The failure to consider all aspects of Rule 23 in the settlement context played out recently in the Ninth Circuit Court of Appeals, where a panel of the court vacated the district court’s decision to certify a multi-state class action for settlement purposes. There, the named plaintiffs sought to represent (and settle) claims in a nationwide class of car owners. While the district court found the settlement was fair and in the best interest of the class members, the appeals court specifically found that the district court erred in failing to consider the choice of law issue and failing to conduct a rigorous analysis of the elements of certification under Rule 23(b)(3). Thus, the case was remanded for further analysis and findings.

As the panel discussed, federal courts do not have authority to substitute Rule 23’s certification criteria with a standard that if a settlement is fair, then certification is proper. That is, a court may not justify its decision to certify a settlement class on the ground that the proposed settlement is fair to all putative class members. Otherwise, if a common interest in a fair compromise could satisfy the predominance requirement of Rule 23(b)(3), that vital element would be stripped of any meaning in the settlement context and the safeguards provided by the Rule, which serve to inhibit class certifications dependent upon a court’s gut feeling or impression of the settlement’s fairness, would be eviscerated.

The full Ninth Circuit Court of Appeals has now considered the panel’s decision, reversed it and affirmed the district court’s order and judgment approving the settlement class. The court recognized that the criteria for class actions differ whether the matters are litigated or settlement classes. For instance, manageability is never a concern for settlement classes. Because the case before the court was a settlement class, the analysis to be performed on appeal is much more limited.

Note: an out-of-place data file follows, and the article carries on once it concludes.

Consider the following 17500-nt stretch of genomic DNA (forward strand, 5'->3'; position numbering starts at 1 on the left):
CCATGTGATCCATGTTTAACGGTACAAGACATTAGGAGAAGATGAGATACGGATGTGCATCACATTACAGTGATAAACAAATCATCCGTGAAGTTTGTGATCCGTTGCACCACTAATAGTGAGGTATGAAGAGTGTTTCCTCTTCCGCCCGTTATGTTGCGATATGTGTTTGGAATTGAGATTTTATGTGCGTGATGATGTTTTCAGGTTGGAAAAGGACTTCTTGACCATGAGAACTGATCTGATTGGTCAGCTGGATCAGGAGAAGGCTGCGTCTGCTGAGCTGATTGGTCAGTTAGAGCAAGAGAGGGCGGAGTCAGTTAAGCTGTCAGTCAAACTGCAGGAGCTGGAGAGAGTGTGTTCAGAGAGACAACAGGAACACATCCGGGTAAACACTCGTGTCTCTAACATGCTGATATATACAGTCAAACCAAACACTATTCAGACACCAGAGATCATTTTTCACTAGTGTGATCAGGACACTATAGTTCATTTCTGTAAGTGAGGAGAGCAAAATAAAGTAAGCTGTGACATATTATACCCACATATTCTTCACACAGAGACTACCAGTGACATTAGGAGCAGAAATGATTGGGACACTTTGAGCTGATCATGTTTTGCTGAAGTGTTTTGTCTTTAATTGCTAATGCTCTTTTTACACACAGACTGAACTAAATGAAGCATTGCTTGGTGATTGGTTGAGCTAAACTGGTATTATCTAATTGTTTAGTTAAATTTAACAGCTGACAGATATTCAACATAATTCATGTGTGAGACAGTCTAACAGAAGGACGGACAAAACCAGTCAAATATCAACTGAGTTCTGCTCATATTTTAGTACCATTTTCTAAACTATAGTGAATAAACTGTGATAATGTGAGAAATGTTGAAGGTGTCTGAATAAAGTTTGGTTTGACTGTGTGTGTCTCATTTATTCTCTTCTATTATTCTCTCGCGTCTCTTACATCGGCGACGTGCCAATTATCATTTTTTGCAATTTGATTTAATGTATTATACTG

Here, the court focused on the only challenges made by the objectors – the district court’s findings on predominance and adequacy. First, while predominance forms part of the Rule 23 inquiry for certification, it makes a difference if the class is to be litigated or settled. The court found that the district court followed the law and the facts it determined satisfied the applicable standards to conclude that common issues predominated in the consumer fraud case. Similarly, as to adequacy, the court held that the plaintiffs and counsel satisfied the Rule 23 requirements. There was no collusion and the class administration provisions of the settlement agreement were fair and reasonable. In the end, the court complimented the district court’s “admirable job of managing” the complex case, held multiple conferences and made careful findings that support the judgment.


Litigating and settling multi-state class actions can be difficult, especially when the substantive causes of action are governed by numerous states’ laws. While plaintiffs in these cases usually focus on the similarities of the elements of the claims, defendants will highlight the variances in proof, laws and damages. Settling multi-state class actions brings added challenges but the recent Ninth Circuit en banc decision should give comfort that the plaintiffs and defendants can resolve the claims without the necessity of establishing each Rule 23 client required for litigated classes.